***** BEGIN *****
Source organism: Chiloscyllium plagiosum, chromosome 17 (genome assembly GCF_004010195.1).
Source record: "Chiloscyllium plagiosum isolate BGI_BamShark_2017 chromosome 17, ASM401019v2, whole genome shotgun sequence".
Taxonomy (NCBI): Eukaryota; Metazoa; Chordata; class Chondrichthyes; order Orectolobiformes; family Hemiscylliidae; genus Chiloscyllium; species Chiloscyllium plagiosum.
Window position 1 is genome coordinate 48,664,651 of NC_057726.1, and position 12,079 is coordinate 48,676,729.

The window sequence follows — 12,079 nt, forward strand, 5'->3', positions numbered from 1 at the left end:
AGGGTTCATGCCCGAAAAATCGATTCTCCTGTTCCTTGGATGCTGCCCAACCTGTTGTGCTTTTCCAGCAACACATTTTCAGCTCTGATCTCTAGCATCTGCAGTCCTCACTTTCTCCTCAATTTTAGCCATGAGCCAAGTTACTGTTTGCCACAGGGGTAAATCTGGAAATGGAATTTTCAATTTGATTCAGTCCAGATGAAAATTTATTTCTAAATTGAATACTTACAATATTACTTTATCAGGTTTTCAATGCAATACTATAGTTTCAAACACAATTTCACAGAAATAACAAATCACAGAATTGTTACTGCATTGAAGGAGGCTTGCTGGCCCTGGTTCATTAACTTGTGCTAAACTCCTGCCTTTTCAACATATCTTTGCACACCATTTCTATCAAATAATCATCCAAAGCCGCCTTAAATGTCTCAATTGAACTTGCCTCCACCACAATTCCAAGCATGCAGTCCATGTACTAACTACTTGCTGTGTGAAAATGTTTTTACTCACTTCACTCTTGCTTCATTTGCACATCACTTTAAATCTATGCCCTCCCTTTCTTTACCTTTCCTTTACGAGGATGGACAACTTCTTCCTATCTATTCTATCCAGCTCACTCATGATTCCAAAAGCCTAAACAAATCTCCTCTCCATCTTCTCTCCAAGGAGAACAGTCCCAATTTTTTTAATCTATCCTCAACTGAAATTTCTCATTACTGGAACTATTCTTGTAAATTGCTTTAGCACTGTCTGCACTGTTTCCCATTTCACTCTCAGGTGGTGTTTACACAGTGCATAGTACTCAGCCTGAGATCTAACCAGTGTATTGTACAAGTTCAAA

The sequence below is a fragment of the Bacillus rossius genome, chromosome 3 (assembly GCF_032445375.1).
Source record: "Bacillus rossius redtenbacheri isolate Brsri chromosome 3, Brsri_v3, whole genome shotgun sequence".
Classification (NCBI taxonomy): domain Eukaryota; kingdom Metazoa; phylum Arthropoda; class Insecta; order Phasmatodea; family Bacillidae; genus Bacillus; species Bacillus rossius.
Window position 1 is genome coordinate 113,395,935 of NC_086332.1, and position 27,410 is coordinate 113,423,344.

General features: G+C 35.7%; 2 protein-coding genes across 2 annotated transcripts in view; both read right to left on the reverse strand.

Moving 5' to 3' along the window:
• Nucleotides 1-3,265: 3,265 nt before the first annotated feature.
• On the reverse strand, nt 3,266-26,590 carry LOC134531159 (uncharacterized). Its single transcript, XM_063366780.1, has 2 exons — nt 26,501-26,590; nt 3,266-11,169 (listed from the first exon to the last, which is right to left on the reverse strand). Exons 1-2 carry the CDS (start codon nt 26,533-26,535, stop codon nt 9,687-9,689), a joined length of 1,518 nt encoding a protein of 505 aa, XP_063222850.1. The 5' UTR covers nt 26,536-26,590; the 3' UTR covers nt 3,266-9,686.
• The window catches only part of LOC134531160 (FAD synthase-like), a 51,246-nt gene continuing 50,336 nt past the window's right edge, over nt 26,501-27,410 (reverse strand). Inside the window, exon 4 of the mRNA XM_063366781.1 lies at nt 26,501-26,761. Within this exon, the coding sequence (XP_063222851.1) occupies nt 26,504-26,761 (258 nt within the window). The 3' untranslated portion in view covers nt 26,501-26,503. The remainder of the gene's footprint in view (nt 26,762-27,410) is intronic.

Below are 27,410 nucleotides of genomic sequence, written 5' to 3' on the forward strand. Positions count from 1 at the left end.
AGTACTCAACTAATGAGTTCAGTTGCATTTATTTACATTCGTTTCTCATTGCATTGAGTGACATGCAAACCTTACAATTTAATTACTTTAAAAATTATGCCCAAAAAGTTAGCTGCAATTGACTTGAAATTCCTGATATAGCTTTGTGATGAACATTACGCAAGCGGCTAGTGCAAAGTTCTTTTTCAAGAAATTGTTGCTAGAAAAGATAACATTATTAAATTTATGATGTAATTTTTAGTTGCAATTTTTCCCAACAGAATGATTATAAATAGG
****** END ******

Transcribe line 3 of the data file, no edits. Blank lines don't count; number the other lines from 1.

Taxonomy (NCBI): Eukaryota; Metazoa; Chordata; class Chondrichthyes; order Orectolobiformes; family Hemiscylliidae; genus Chiloscyllium; species Chiloscyllium plagiosum.